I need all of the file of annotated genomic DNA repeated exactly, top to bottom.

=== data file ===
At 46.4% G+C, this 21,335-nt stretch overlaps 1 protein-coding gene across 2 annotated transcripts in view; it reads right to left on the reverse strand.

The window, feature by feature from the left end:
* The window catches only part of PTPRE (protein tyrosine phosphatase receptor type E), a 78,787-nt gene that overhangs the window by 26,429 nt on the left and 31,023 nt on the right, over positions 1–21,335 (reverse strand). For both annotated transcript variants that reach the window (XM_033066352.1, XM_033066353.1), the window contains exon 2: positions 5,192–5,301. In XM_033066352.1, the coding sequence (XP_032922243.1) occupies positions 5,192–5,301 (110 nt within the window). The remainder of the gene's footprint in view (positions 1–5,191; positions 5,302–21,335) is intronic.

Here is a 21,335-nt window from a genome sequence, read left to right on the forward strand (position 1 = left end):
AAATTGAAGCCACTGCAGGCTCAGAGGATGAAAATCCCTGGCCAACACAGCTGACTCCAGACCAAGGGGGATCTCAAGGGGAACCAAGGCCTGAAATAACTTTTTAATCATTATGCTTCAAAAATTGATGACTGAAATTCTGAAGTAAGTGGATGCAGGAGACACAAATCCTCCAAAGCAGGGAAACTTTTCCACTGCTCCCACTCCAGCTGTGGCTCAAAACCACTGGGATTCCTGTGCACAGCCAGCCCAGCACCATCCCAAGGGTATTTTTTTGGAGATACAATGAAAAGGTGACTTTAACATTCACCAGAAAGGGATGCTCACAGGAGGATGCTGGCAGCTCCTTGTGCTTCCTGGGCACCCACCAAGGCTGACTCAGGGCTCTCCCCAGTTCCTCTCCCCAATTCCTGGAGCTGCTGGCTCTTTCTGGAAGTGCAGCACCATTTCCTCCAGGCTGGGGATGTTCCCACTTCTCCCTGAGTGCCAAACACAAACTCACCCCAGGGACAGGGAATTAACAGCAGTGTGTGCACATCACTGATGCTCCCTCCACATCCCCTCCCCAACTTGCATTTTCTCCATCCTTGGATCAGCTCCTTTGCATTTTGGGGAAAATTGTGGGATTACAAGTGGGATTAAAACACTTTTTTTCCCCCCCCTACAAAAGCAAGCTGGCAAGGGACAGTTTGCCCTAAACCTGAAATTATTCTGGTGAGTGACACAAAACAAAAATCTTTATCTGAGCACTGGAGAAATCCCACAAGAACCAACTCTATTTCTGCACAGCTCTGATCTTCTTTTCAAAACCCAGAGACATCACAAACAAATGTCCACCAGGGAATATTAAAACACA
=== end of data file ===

At 46.4% G+C, this 21,335-nt stretch overlaps 1 protein-coding gene across 2 annotated transcripts in view; it reads right to left on the reverse strand.

The window, feature by feature from the left end:
* The window catches only part of PTPRE (protein tyrosine phosphatase receptor type E), a 78,787-nt gene that overhangs the window by 26,429 nt on the left and 31,023 nt on the right, over positions 1–21,335 (reverse strand). For both annotated transcript variants that reach the window (XM_033066352.1, XM_033066353.1), the window contains exon 2: positions 5,192–5,301. In XM_033066352.1, the coding sequence (XP_032922243.1) occupies positions 5,192–5,301 (110 nt within the window). The remainder of the gene's footprint in view (positions 1–5,191; positions 5,302–21,335) is intronic.

Here is a 21,335-nt window from a genome sequence, read left to right on the forward strand (position 1 = left end):
AAATTGAAGCCACTGCAGGCTCAGAGGATGAAAATCCCTGGCCAACACAGCTGACTCCAGACCAAGGGGGATCTCAAGGGGAACCAAGGCCTGAAATAACTTTTTAATCATTATGCTTCAAAAATTGATGACTGAAATTCTGAAGTAAGTGGATGCAGGAGACACAAATCCTCCAAAGCAGGGAAACTTTTCCACTGCTCCCACTCCAGCTGTGGCTCAAAACCACTGGGATTCCTGTGCACAGCCAGCCCAGCACCATCCCAAGGGTATTTTTTTGGAGATACAATGAAAAGGTGACTTTAACATTCACCAGAAAGGGATGCTCACAGGAGGATGCTGGCAGCTCCTTGTGCTTCCTGGGCACCCACCAAGGCTGACTCAGGGCTCTCCCCAGTTCCTCTCCCCAATTCCTGGAGCTGCTGGCTCTTTCTGGAAGTGCAGCACCATTTCCTCCAGGCTGGGGATGTTCCCACTTCTCCCTGAGTGCCAAACACAAACTCACCCCAGGGACAGGGAATTAACAGCAGTGTGTGCACATCACTGATGCTCCCTCCACATCCCCTCCCCAACTTGCATTTTCTCCATCCTTGGATCAGCTCCTTTGCATTTTGGGGAAAATTGTGGGATTACAAGTGGGATTAAAACACTTTTTTTCCCCCCCCTACAAAAGCAAGCTGGCAAGGGACAGTTTGCCCTAAACCTGAAATTATTCTGGTGAGTGACACAAAACAAAAATCTTTATCTGAGCACTGGAGAAATCCCACAAGAACCAACTCTATTTCTGCACAGCTCTGATCTTCTTTTCAAAACCCAGAGACATCACAAACAAATGTCCACCAGGGAATATTAAAACACA